Professor Carl Heneghan, Director of Oxford University’s Centre for Evidence Based Medicine said: “An envelope of fear has engulfed the debate around covid. Scientists who suggested an alternative way have been subject to attack, ridicule and threats by others. I have been called an “agent of disinformation” and one scientist even called me a “public health threat” on twitter. I’m happy to discuss any issue where people believe I got something wrong. But Science only operates if it continually opens up questions, uncertainty and debate. There is no such thing as “the science.”

A consultant in the north of England said: “Many of us clinicians want to put more emphasis on the unintended consequences of lockdown that are harming people and these stories need looking at with the same vigour as coronavirus.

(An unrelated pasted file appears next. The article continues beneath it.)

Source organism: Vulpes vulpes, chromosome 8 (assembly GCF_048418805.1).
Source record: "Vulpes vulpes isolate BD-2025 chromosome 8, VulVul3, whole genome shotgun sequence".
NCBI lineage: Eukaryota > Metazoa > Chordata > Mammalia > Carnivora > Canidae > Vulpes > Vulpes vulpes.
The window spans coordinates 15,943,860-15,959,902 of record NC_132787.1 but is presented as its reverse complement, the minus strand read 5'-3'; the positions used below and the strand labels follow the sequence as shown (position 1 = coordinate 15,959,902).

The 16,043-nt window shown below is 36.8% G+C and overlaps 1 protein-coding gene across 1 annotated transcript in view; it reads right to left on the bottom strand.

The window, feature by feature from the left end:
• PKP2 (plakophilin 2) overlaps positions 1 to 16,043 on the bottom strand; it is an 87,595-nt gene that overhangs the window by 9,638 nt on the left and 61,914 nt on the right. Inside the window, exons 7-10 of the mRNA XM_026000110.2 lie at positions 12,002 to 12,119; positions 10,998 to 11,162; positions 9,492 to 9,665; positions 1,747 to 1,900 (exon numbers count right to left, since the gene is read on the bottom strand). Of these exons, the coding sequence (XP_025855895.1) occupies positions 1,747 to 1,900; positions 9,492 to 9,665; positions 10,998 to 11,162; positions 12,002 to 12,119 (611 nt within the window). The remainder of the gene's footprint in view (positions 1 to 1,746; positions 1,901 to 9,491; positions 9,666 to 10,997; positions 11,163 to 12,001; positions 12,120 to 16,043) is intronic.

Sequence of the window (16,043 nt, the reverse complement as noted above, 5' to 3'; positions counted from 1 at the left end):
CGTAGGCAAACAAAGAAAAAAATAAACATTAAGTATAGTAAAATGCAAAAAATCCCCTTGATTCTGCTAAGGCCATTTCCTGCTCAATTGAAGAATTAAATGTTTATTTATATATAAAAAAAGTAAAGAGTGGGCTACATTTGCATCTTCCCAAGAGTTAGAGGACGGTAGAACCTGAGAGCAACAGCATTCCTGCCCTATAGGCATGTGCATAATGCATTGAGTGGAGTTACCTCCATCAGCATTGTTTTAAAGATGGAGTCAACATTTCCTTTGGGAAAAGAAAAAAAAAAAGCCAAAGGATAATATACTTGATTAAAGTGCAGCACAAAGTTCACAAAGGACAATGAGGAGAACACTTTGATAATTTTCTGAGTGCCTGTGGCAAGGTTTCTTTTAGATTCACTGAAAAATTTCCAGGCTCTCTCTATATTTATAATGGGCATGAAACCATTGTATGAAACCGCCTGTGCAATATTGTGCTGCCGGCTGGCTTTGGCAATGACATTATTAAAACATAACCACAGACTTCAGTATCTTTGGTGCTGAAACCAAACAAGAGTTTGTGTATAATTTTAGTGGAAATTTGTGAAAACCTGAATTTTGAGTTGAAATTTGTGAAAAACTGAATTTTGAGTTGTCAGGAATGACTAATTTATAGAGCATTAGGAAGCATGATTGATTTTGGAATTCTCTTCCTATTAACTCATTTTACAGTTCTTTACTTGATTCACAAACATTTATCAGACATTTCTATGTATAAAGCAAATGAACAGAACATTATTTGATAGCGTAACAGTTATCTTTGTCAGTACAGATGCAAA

“But everyone is so terrified of speaking out. I know of one senior NHS manager who was threatened with job loss..”

Allyson Pollock, a leading public health professor said funding also played a part because a significant proportion of academic research funds and university revenue is derived from the government.

She said: “Universities don’t want to upset the government because they rely on government  funding. If academics criticise government policies there is often pushback.”
Dr Kamran Abbasi Executive of the BMJ said: “Increasingly NHS clinicians are unable to express their concerns about the NHS service provision in case they are deemed to stray into political territory.”

He added: “Science is about debate and rarely absolute. Once we start attacking each other it has gone out of the realm of science and become personal. However debate needs to be encouraged as it is only this way that we can get closer to the truth.”

A spokesman for the General Medical Council which regulates registered doctors said: “Good medical practice says that doctors must treat colleagues fairly and with respect. As outlined in our social media guidance, this expectation covers all situations and all forms of interaction and communication. We say doctor’s must not bully, harass, or make gratuitous, unsubstantiated or comments about individuals online.”